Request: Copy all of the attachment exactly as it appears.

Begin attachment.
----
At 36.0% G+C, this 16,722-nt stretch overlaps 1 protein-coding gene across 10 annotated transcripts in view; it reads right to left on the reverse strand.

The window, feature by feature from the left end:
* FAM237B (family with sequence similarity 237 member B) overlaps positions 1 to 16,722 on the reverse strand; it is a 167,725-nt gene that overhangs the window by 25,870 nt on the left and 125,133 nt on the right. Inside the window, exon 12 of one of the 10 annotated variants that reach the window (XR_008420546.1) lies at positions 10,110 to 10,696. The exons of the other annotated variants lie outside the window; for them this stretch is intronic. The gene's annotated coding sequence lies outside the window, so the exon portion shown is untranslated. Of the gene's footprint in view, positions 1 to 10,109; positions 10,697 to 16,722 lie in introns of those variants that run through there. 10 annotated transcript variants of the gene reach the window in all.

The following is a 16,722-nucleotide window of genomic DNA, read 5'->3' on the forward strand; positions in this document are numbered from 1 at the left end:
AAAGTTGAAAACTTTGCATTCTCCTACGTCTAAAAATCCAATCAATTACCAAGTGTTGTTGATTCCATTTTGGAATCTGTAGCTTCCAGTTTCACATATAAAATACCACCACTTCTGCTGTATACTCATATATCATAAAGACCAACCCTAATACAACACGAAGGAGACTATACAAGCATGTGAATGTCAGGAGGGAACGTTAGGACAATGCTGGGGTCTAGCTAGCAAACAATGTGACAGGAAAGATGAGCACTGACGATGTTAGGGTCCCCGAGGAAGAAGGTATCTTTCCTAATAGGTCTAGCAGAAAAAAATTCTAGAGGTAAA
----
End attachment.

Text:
At 36.0% G+C, this 16,722-nt stretch overlaps 1 protein-coding gene across 10 annotated transcripts in view; it reads right to left on the reverse strand.

The window, feature by feature from the left end:
* FAM237B (family with sequence similarity 237 member B) overlaps positions 1 to 16,722 on the reverse strand; it is a 167,725-nt gene that overhangs the window by 25,870 nt on the left and 125,133 nt on the right. Inside the window, exon 12 of one of the 10 annotated variants that reach the window (XR_008420546.1) lies at positions 10,110 to 10,696. The exons of the other annotated variants lie outside the window; for them this stretch is intronic. The gene's annotated coding sequence lies outside the window, so the exon portion shown is untranslated. Of the gene's footprint in view, positions 1 to 10,109; positions 10,697 to 16,722 lie in introns of those variants that run through there. 10 annotated transcript variants of the gene reach the window in all.

The following is a 16,722-nucleotide window of genomic DNA, read 5'->3' on the forward strand; positions in this document are numbered from 1 at the left end:
AAAGTTGAAAACTTTGCATTCTCCTACGTCTAAAAATCCAATCAATTACCAAGTGTTGTTGATTCCATTTTGGAATCTGTAGCTTCCAGTTTCACATATAAAATACCACCACTTCTGCTGTATACTCATATATCATAAAGACCAACCCTAATACAACACGAAGGAGACTATACAAGCATGTGAATGTCAGGAGGGAACGTTAGGACAATGCTGGGGTCTAGCTAGCAAACAATGTGACAGGAAAGATGAGCACTGACGATGTTAGGGTCCCCGAGGAAGAAGGTATCTTTCCTAATAGGTCTAGCAGAAAAAAATTCTAGAGGTAAA